4. Love your macrame pot-plant holder, Chris. Lovely memories for you through craft. I think it looks great hanging up, with the Pothos, in your bathroom. I have pothos growing inside too and they do well; a great plant! Meg

    1. Thanks Meg. Glad to see another pothos keeper, as their reputation for being a fantastic plant, is well earned. So many varieties from the original green one, to choose from too. But the original, brings peace of mind, with low light situations. As you don't have to worry about it loosing its colour!

  5. Chris, we hope to have a macrame workshop next year at our simple living group.I was also into macrame back in the day as it was a popular craft then but it is coming back again.

    1. The workshop sounds great Chel! Do you have someone in mind? Maybe you could show us your skilz! :)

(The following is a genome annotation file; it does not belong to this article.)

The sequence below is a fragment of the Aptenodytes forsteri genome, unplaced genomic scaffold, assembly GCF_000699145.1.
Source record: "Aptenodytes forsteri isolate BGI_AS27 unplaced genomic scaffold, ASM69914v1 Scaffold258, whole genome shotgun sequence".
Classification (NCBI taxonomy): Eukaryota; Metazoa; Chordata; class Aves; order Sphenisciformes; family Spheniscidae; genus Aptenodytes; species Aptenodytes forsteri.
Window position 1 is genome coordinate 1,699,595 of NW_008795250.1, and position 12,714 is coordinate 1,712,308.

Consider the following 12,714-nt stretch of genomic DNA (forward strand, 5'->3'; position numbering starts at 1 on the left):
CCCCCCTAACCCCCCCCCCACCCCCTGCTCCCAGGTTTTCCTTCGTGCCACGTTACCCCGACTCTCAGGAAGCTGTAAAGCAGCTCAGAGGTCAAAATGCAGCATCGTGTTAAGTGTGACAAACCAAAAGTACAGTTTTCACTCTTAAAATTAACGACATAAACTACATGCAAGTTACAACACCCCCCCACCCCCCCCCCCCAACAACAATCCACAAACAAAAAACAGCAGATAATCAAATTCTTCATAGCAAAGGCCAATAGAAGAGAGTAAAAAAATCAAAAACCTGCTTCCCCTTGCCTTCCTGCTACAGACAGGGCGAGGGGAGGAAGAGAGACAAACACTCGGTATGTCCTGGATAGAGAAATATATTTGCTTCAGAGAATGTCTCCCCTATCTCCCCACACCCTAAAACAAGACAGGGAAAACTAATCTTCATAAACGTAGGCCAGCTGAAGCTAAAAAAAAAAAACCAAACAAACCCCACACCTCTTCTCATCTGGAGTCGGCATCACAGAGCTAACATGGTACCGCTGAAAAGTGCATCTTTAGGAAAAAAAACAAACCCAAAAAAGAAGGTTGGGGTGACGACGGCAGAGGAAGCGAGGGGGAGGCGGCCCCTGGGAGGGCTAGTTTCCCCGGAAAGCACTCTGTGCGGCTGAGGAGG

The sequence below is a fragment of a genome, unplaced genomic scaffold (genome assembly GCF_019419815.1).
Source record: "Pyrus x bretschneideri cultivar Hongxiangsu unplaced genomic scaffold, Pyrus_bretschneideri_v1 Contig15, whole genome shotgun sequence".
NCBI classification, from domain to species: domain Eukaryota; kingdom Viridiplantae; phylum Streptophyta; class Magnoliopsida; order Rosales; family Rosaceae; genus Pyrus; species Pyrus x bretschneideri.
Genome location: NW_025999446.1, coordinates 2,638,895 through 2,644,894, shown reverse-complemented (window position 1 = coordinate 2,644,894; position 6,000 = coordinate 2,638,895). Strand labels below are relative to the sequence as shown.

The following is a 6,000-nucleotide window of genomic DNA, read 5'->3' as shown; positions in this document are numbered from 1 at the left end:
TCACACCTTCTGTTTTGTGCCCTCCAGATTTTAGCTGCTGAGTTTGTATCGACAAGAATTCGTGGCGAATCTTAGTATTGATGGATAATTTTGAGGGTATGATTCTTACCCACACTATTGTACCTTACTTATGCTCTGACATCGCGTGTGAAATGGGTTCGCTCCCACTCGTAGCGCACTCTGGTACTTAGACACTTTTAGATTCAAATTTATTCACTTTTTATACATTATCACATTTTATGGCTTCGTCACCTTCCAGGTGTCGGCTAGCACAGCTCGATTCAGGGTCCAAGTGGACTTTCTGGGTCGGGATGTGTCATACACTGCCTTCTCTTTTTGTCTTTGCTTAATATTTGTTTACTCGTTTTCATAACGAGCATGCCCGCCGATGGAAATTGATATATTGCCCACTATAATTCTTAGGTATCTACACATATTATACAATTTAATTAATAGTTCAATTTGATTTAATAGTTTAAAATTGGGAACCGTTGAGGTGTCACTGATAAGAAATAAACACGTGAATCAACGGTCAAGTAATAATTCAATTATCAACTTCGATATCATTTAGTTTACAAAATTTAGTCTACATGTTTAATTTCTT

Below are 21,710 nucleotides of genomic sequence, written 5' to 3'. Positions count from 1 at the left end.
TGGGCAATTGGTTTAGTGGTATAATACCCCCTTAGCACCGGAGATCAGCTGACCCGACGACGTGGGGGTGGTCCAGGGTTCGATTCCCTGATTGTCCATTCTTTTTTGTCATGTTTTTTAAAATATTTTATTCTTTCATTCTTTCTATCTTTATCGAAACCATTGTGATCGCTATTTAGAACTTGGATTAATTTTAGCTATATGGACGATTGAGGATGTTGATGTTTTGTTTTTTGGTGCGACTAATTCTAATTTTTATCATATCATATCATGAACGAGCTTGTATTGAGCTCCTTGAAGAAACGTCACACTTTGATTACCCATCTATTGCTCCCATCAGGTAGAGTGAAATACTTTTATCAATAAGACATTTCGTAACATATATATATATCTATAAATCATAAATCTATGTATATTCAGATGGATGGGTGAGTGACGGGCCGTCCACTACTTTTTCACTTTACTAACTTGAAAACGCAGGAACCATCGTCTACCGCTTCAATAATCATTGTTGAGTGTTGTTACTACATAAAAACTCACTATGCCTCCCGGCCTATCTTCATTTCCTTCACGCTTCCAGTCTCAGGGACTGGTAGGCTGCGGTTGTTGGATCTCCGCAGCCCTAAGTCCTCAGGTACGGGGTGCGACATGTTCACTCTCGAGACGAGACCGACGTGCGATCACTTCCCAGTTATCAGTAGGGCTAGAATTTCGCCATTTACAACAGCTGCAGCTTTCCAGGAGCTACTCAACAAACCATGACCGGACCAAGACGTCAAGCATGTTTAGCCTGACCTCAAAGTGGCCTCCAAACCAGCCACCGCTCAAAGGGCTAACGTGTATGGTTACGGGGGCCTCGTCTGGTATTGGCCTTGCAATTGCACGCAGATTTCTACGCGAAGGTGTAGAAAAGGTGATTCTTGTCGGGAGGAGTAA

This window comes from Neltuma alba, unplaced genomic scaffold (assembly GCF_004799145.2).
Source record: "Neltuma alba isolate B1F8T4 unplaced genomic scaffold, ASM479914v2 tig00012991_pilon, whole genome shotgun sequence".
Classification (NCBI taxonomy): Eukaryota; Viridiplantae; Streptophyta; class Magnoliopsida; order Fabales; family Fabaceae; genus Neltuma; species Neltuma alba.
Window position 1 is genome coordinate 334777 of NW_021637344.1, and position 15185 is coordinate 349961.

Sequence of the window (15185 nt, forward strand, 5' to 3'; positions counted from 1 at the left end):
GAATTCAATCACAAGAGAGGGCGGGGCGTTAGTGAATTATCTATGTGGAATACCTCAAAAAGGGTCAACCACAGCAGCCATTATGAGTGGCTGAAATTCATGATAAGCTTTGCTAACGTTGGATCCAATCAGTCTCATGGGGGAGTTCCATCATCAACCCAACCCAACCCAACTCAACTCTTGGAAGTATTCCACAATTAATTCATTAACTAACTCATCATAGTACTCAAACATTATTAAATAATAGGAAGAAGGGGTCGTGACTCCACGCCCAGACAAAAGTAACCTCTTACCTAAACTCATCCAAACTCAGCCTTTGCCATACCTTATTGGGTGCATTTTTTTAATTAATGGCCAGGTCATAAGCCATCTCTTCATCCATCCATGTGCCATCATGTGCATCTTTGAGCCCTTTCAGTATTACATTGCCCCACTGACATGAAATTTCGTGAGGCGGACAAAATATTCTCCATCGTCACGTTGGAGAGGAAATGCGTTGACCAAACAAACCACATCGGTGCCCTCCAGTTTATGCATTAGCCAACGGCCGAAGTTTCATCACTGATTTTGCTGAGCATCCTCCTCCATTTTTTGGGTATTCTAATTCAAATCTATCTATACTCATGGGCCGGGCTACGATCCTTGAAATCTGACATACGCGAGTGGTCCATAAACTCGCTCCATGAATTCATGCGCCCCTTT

6. Oh I love macramé though I have never tried it myself. One day! Once thee yurt is no longer a building site I cant wait to fill it with greenery and hanging pots and macramé hangers are definitely on the list.

    I remember my Mum had a huge three tier macramé hanger she made, It was brown and itchy as I liked to hide behind it when I was tiny. She possibly has it somewhere still. I should ask her and dig it out.

    I would have chosen the hemp cord too, Its tougher and more durable. Also from my understanding hemp is a more environmentally friendly crop to grow so win-win!


    1. Thanks for sharing about the hemp durability. I didn't think of that. Nor the crop impact. Makes sense though

      My craft/art and general storage room, was a mess, not that long ago. It kills the creative mojo, when the space for creating, is being utilised for other things. So I empathise with the want, but lack of ability to get stuck into new projects. Fortunately, I was able to do a tidy, so it's usable again. General construction, however, cannot be cleaned until the job is done. Hopefully by winter, you'll have some usable space again. :)